John Cole dies aged 85

The former BBC political editor has died after a long illness.

The BBC’s former political editor, John Cole, has died in his Surrey home aged 85. As editor throughout most of Thatcher’s time at Number 10 he covered stories from the miners’ strike to the Falklands war and the Brighton bombing.

Cole’s career began at the Belfast Telegraph in 1945 where he managed to secure a major scoop by interviewing the then-prime minister, Clement Attlee, whilst he was holidaying in Ireland. Cole recounts, in his memoir, that this interview spurred him on to work in Westminster. In 1956 he joined the Guardian successively as labour correspondent, news editor and finally deputy editor. He moved to The Observer in 1975 before succeeding John Simpson as political editor at the BBC in 1981. After retiring in 1992 he penned many books including the aforementioned political memoir As It Seemed to Me (1995) and the novel A Clouded Peace (2001) set in his native Northern Ireland.

Having a Spitting Image puppet alone is an indication of his importance in Westminster. He was known for his Ulster accent and gentle yet probing interview style. Nick Robinson, the current BBC political editor, tweeted that Cole “shaped the way all in my trade do our jobs.” 

The following is an article John Cole wrote for the New Statesman on 5th February, 1993, entitled "A tragedy in three acts":

Imagination is sometimes defined as an ability to connect apparently unconnected subjects. I hope readers will not find me guilty of excessive imagination in suggesting that the plight of the British miners, the devastation of the Irish punt, and the anger of the French government over transfer of Hoover jobs from Dijon to Cambuslang, near Glasgow, are all part of the legacy of the eighties.

The miners first. I have just been in the South Yorkshire coalfield, preparing for a forthcoming BBC2 programme in unemployment. The miners there are in a desperate situation. Other places suffering from unemployment often do not realize how much painful the experience is for mining communities than for most others. First, they are often geographically isolated, people living in districts that are made unattractive to fresh industrial developers by the environmental devastation inseparable from their trade.

Second, the miner’s skill, perhaps his temperament, make him not easily assimilable into gentler jobs. When the Wilson government cancelled the TSR military aircraft, as a cut in defence spending, in the declared belief that the skilled engineering workers would be gobbled up by civilian companies hungry for such skills, that was not what happened.

I was then news editor of the Guardian and, being of skeptical nature, dispatched a reporter to the Preston area six months later, to find out what jobs the displaced TSR men had taken up. A depressing number of them – the majority, as far as we could judge – had moved out of engineering altogether: to door-to-door salesmanship, milk rounds, the whole range of service jobs.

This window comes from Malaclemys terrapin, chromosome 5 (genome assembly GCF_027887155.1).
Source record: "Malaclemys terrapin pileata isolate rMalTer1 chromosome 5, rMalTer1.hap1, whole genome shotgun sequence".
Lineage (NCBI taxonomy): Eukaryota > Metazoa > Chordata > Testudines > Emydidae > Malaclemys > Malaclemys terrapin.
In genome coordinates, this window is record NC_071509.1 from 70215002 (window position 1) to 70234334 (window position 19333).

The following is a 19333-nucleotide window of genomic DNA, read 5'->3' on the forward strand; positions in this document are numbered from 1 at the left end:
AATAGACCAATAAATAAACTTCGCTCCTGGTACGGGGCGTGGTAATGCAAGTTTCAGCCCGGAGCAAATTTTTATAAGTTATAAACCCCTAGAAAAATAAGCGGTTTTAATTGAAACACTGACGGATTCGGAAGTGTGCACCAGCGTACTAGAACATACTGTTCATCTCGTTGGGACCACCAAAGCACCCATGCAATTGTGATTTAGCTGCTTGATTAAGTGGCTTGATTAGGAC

Whenever more pits close – as, sooner or later, most miners believe they will – we need not even expect to see many of the, in these occupations, or their modern equivalents, like double-glazing. Most of them will remain unemployed, or perhaps living a half-life between reliance and a part-time job as a security guard, which appears to be one of Britain’s most thriving growth industries.

Many miners believe they are paying a political price for having defeated Edward Heath’s government in 1974 and half-humbled Margaret Thatcher’s eight years later. The memoirs, most notable Peter Walkers and Nigel Lawson’s, leave little doubt that, before 1984, ministers were awaiting the miners’ later assault, under Arthur Scargill’s unpredictable leadership, with a large club, down a darkened alley.

A shrewd friend of mine on the Observer once observed of our then editor-in-chief, Conor Cruise O’Brien, a man whose intellect I revered, as someone said of Shakespeare, “only a little this side idolatry”: “Conor needs an enemy.” In other words, he performed best, as a controversialist, when he had identified an adversary whose opinions or behaviour he could engage. Charles James Haughey, sometime Taoiseach of Ireland, was one such (as I would argue) worthy enemy.

Margaret Thatcher has the same characteristic. Her comparison of General Galtieri with Arthur Scargill’s “enemy within” may be notorious, but it reveals much about her way of thinking. She was a reactionary – still is, some would say – not in any vulgar sense, but because she operated most effectively when reacting to something she disliked strongly, like trade union power. Leave out the rights and wrongs of the issue: she needed a target, an enemy. We shall see if she proves as effective, in her afterlife in the Lords, in reaction against Maastricht; John Major will fervently hope that her talent has faded during her travels on the international lecture circuit.